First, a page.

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Re: Yet another member function for std::map

From: Ville Voutilainen <ville.voutilainen_at_[hidden]>
Date: Mon, 2 Aug 2021 17:55:50 +0300
On Mon, 2 Aug 2021 at 17:46, Ville Voutilainen
<ville.voutilainen_at_[hidden]> wrote:
> On Mon, 2 Aug 2021 at 17:35, Barry Revzin <barry.revzin_at_[hidden]> wrote:
> >> That, to me, seems like an almost "of course" level reason for having
> >> the assignment "assign through" if
> >> an optional<T&> is engaged. If it's engaged, it invokes the assignment
> >> of the held entity, and if that has reference
> >> semantics, so be it.
> >
> >
> > Except it's the wrong semantic, which is why precisely zero implementations of optional that support references (and there are several) do this. And it's the wrong semantic because it has wildly different behavior based on initial state, and thus basically has no meaningful semantic behavior that you can rely on. Something something standardizing a wealth of existing practice.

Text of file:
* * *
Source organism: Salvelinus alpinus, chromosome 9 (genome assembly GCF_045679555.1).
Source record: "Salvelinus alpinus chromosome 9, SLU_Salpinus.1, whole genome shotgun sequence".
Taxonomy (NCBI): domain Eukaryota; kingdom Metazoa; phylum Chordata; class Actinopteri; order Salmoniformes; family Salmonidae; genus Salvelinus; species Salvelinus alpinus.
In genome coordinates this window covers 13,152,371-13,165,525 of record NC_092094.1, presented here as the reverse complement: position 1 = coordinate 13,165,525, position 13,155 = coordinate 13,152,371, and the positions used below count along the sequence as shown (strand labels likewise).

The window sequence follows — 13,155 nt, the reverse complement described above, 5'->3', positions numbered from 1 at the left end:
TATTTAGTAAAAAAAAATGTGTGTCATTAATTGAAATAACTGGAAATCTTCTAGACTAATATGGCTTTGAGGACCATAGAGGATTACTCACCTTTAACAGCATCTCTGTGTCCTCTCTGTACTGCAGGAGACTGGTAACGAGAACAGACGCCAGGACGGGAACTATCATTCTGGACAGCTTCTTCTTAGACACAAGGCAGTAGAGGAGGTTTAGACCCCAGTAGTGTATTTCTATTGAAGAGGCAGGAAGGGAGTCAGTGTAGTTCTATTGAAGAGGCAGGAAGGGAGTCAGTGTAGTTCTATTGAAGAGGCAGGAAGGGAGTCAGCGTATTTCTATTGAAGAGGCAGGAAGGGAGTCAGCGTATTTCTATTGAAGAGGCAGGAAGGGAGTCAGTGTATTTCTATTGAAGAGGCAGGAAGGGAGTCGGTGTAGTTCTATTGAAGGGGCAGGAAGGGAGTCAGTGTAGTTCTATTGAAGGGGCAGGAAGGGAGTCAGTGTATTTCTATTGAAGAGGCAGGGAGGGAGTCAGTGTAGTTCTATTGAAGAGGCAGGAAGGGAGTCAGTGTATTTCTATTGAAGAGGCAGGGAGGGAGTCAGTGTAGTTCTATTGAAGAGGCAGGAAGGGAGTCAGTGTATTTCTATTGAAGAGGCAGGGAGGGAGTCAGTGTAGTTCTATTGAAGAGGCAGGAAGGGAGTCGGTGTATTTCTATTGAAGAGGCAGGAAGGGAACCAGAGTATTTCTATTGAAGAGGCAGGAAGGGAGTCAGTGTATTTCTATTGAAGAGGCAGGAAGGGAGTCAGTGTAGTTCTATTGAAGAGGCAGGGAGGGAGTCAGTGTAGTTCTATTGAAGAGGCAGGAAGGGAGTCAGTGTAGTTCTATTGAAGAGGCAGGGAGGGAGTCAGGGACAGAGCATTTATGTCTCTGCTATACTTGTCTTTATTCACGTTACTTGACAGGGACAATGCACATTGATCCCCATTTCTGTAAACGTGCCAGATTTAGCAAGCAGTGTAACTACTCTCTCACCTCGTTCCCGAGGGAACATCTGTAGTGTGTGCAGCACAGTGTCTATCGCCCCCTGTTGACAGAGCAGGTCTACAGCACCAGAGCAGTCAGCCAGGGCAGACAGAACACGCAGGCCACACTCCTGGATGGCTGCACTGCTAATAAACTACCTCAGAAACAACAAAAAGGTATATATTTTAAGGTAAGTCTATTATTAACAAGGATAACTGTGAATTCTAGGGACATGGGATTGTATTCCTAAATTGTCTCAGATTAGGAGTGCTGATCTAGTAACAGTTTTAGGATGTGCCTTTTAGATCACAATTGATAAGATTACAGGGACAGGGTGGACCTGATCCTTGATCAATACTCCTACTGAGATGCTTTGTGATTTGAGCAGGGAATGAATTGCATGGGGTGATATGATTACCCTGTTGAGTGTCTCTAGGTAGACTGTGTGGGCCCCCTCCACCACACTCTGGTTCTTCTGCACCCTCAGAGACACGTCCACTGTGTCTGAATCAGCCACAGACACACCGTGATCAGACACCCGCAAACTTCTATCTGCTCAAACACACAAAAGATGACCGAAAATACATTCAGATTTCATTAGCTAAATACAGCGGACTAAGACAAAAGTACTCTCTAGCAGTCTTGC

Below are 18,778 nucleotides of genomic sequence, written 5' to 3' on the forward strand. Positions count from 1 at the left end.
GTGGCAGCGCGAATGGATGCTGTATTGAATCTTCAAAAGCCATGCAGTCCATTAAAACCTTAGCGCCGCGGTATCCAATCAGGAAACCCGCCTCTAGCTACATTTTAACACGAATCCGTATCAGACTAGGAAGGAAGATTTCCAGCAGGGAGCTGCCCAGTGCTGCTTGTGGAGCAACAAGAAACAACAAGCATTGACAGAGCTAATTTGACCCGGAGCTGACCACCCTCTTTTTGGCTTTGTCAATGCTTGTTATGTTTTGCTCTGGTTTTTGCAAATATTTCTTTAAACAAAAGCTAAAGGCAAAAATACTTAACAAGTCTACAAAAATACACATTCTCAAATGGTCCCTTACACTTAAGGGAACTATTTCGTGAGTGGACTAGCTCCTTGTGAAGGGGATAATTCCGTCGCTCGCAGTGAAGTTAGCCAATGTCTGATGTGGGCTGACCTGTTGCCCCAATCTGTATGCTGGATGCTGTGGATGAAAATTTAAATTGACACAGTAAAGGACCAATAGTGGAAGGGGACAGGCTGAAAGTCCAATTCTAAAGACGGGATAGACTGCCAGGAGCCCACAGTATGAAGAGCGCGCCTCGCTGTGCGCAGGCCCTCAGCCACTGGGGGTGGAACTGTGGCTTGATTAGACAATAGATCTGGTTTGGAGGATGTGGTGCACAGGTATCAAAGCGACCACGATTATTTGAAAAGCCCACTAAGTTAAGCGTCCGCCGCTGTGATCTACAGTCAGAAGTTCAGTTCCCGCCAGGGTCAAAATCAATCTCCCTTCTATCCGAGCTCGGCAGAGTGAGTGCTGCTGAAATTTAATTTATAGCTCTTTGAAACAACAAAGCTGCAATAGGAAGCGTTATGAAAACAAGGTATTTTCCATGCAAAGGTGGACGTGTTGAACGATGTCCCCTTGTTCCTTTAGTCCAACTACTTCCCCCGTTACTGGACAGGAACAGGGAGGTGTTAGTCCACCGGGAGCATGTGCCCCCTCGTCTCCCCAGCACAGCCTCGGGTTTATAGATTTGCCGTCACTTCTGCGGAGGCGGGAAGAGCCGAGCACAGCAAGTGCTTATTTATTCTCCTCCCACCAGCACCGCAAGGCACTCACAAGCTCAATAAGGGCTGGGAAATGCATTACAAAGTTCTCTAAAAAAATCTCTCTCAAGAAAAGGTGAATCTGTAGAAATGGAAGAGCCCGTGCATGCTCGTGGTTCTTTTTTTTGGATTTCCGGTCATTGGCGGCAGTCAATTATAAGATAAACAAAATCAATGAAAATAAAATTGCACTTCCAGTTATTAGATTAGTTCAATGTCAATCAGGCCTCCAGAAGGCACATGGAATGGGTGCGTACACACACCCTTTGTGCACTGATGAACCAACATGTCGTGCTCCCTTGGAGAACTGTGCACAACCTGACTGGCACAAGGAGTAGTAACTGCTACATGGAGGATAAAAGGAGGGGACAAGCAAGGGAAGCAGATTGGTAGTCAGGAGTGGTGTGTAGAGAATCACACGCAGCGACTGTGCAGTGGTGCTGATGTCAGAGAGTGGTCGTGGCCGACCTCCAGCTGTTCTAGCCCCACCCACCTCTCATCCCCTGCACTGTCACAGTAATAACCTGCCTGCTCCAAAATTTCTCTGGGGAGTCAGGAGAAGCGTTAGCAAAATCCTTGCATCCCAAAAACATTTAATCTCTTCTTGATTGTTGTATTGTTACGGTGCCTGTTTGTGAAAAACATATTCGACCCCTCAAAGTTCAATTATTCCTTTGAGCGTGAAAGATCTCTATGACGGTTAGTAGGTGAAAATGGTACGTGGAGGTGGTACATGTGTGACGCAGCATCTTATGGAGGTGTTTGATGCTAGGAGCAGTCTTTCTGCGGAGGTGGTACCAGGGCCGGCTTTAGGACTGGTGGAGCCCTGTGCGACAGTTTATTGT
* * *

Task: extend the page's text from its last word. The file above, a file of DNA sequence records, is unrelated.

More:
> What makes it the wrong semantic? I can easily describe what it does.
> How do you describe what optional<T>::operator= does when
> it invokes the assignment of T when T is not a reference, but doesn't
> invoke it otherwise? By describing it with just those words, perhaps?
> :)
> I don't immediately see why that's a better semantic; it seems to
> introduce exactly the vectorbool problem where assignment of an
> optional sometimes assigns and sometimes constructs, *even for the
> same state of the optional*.

Ha, okay, after digging up some explanation of this by Matt Calabrese,
the problem is that generic code
written to work with either an optional<T> or optional<T&> will fail
miserably unless the assignment of optional<T&> rebinds.
Okay then.

Received on 2021-08-02 09:56:06